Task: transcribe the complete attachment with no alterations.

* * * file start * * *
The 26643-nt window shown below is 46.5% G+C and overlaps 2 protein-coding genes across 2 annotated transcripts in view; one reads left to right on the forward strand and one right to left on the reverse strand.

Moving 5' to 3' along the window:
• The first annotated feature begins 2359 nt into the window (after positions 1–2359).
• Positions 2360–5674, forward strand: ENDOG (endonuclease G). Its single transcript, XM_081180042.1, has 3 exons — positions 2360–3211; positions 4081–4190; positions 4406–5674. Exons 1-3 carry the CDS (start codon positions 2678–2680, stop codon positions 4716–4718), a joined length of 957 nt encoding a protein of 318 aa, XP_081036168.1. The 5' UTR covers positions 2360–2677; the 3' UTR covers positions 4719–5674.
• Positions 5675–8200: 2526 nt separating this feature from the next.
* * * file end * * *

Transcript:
The 26643-nt window shown below is 46.5% G+C and overlaps 2 protein-coding genes across 2 annotated transcripts in view; one reads left to right on the forward strand and one right to left on the reverse strand.

Moving 5' to 3' along the window:
• The first annotated feature begins 2359 nt into the window (after positions 1–2359).
• Positions 2360–5674, forward strand: ENDOG (endonuclease G). Its single transcript, XM_081180042.1, has 3 exons — positions 2360–3211; positions 4081–4190; positions 4406–5674. Exons 1-3 carry the CDS (start codon positions 2678–2680, stop codon positions 4716–4718), a joined length of 957 nt encoding a protein of 318 aa, XP_081036168.1. The 5' UTR covers positions 2360–2677; the 3' UTR covers positions 4719–5674.
• Positions 5675–8200: 2526 nt separating this feature from the next.